Jane Austen’s “Secret” Brother
As I was making my way through a stack of Jane Austen biographies — what began as pure enjoyment and ultimately became research for my Young Jane Austen: Becoming a Writer — I was surprised to see that occasionally, an author would tally Jane’s siblings and end up with six.
The correct number, of course, is seven; altogether there were eight Austen children, beginning with James and ending with Charles. Jane’s older brother George, somehow, slipped between the cracks.
And why? Because he was the “defective” Austen child. Continue reading
In this post:
Lanhydrock House is located 3 miles from Bodmin, Cornwall. Today, the house is presented mainly on the basis of the events and owners of the Victorian age. But Lanhydrock House is well rooted in the Regency period and can tell you the story of Anna-Maria Hunt (1771-1861) and her arduous inheritance.
An Arduous Inheritance
Anna-Maria had always been considered the heir of Lanhydrock House, at that time owned by her uncle, George Hunt. In the eyes of the fine society, she was a lucky heiress, the aim of every fortune-hunter. But when her uncle died in 1798, she was confronted with a tricky testament and the strange humour of Uncle George: He left her Lanhydrock, but also the shocking amount of £68,000 (£2.2m in today’s money) in debts. Uncle George’s money, his shares in mines, arrears from tin, copper and timber dues and even the furniture of Lanhydrock went to some distant cousins. Anna-Maria found herself with £100 with which to run the estate and only three people in service living in Lanhydrock: an aged housekeeper, her daughter and the gardener. Continue reading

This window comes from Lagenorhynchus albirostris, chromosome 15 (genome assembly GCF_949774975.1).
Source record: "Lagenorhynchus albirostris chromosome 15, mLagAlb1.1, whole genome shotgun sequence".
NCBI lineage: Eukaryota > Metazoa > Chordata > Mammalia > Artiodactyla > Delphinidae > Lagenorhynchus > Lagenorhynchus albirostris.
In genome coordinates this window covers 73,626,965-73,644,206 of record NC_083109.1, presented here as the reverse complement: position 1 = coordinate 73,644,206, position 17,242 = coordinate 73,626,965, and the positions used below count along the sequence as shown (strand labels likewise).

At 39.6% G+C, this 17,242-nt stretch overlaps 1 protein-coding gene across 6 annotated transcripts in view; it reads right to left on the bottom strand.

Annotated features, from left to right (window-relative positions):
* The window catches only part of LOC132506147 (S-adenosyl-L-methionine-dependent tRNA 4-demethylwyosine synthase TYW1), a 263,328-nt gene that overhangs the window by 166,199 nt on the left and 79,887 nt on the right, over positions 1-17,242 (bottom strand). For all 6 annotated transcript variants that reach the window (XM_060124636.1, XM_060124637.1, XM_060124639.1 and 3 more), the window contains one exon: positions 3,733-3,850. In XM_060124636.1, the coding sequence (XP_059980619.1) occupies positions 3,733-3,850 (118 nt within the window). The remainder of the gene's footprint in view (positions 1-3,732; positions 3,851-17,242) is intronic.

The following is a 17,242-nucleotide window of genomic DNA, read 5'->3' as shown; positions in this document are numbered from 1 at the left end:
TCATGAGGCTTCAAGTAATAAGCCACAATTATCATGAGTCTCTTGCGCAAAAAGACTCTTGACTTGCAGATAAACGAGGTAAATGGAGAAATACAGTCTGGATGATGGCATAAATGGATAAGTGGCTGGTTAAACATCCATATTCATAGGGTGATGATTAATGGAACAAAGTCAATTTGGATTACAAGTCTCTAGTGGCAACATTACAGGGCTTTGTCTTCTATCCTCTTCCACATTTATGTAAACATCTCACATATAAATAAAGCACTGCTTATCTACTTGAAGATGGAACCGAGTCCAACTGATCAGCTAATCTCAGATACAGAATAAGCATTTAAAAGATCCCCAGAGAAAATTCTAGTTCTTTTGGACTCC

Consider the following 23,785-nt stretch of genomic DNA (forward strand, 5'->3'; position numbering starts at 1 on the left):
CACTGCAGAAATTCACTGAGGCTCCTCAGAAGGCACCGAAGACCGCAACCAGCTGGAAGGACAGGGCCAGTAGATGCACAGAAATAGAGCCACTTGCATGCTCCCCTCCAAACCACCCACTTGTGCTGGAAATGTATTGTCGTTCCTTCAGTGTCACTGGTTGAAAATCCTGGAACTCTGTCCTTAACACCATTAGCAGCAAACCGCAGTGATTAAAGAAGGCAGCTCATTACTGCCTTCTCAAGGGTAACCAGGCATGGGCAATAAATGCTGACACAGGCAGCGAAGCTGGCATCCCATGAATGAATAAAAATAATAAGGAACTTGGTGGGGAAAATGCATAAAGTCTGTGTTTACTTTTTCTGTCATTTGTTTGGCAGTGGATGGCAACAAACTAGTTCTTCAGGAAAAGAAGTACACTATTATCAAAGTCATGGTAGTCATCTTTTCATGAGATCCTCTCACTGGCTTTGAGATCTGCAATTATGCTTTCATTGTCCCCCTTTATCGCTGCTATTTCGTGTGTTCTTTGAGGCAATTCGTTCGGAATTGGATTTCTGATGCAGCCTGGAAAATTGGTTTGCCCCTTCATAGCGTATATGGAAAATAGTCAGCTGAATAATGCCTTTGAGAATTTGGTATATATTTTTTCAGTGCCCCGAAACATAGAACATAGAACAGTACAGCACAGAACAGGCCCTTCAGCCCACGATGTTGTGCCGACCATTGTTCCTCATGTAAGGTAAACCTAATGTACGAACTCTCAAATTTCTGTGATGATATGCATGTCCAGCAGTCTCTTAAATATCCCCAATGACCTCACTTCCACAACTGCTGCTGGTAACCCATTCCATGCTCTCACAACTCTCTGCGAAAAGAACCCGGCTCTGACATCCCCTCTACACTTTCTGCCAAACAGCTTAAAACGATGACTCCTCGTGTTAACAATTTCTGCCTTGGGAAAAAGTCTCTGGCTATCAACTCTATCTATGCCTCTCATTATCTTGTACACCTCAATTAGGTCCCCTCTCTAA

Truly imperial luxury: stairs leading up to Napoleon’s bed
Napoleon – hero and ogre in one person. I travelled to France this spring to learn more about one of the most famed and famous men in history. I found many treasures and many quirks. Watch my short photo-film “Napoleon – Treasures at Fontainebleau Palace” to learn
- was Napoleon shortsighted?
- what was his taste in shoes?
- did he take snuff?
and to enjoy the beautiful objects.
Click here to go to the video.